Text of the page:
Ranjit Barot: Beautiful Collision

Ian Patterson By

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Ranjit Barot is a well-known figure in India's music industry, where for many years he has written film scores, produced Indie pop, and, more recently, composed and directed the music for the opening and closing ceremonies of the 2010 Commonwealth Games, which were held in Delhi. Barot, who spent the first 12 years of his life in England, came to a wider audience as the drummer on guitar icon John McLaughlin's outstanding Floating Point (Abstract Logix, 2008). McLaughlin—who knows a thing or two about drummers—found in Barot a drummer versed in the jazz, jazz-rock and fusion traditions, as well as one conversant in Indian harmonic and rhythmic accents: a soul-mate, you might say.

It was childhood friend Zakir Hussain who persuaded Barot to get out of the studios where he was earning his bread and butter, and realize his full potential as a musician. Barot toured with Hussain in the United Sates and went on to play with trumpeter Don Cherry and saxophonist Charlie Mariano, honing his craft and growing in confidence along the way.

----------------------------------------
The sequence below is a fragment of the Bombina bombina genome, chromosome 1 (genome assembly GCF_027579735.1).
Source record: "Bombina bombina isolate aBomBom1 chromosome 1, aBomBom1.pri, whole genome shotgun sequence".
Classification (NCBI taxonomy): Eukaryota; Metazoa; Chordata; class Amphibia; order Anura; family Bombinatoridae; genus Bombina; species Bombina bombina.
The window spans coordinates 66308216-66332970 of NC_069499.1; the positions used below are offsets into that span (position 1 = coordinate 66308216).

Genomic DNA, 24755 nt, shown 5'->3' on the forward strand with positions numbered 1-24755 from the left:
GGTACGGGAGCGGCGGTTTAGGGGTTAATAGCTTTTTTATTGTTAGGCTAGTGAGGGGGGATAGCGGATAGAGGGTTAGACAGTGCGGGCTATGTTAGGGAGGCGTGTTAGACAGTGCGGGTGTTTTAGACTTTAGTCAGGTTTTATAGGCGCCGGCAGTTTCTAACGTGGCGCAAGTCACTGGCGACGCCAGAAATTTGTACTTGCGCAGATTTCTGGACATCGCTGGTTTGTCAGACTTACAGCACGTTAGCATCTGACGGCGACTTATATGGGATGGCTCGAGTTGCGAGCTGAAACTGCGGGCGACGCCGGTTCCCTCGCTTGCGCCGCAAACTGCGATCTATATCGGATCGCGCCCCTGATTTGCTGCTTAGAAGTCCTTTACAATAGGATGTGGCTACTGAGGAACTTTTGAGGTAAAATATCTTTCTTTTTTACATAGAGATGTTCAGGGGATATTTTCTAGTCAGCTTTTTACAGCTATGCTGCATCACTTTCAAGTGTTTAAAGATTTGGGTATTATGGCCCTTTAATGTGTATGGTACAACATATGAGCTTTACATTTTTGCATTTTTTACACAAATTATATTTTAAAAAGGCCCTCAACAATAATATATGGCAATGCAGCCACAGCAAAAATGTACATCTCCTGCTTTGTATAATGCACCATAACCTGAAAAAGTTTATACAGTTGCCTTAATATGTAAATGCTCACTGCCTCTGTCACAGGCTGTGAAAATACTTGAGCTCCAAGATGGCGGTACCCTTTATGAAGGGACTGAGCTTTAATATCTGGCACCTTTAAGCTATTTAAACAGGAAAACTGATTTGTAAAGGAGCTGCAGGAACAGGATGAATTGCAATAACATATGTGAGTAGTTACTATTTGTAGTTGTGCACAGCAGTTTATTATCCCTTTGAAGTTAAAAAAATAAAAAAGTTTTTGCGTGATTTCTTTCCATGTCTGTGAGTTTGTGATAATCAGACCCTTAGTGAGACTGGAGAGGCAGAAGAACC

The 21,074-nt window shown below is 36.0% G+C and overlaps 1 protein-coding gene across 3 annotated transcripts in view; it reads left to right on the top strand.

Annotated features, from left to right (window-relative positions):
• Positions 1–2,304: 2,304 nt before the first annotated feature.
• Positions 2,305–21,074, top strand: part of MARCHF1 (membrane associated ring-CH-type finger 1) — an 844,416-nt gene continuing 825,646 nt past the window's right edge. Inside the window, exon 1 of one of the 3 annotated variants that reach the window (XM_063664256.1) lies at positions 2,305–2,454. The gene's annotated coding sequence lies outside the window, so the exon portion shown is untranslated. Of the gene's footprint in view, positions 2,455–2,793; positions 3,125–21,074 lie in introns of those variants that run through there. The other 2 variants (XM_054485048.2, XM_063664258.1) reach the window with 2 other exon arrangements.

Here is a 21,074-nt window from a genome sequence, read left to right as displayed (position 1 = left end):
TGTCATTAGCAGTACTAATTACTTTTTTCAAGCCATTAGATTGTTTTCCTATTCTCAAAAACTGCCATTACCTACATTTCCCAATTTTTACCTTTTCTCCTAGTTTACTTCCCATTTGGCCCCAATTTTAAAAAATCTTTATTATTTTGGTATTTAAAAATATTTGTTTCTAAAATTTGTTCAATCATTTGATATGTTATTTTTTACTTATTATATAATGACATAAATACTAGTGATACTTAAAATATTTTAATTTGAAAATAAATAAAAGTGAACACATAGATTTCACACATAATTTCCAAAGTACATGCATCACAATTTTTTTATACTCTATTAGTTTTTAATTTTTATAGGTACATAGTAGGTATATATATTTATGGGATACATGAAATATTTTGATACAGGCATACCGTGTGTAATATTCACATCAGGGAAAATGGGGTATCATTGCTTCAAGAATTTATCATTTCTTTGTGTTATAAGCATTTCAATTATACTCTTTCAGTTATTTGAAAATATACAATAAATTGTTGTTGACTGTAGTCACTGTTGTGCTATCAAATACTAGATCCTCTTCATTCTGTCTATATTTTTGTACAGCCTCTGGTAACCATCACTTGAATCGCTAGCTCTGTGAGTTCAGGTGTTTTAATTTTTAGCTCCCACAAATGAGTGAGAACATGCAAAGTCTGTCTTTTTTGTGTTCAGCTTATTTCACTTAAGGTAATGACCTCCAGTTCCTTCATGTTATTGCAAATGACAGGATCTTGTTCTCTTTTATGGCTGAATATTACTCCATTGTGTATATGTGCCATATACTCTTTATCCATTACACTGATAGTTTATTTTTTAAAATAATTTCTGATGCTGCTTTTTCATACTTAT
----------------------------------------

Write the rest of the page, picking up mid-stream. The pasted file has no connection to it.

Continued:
For Barot, hearing the Mahavishnu Orchestra and Shakti as a teenager were life-altering experiences. The musical vision of McLaughlin and Hussain has influenced and shaped Barot's musical philosophy to a large degree, and has fostered and encouraged a musical duality that was inherent in Barot from the beginning.

Now Barot is venturing out as a leader and composer in his own right, 40 years after first picking up the drum sticks. Bada Boom is an exhilarating and ambitious offering, bringing together a string section, a horn section and an absolutely spectacular lineup of musicians. In addition to McLaughlin and Hussain, there are significant contributions from mandolinists U. Srinivas and U. Rajesh, saxophonist Tim Garland, bassist Matthew Garrison, djembe player and percussionist Taufique Qureshi, guitarist Wayne Krantz, pianist Gwilym Simcock and keyboard player Scott Kinsey.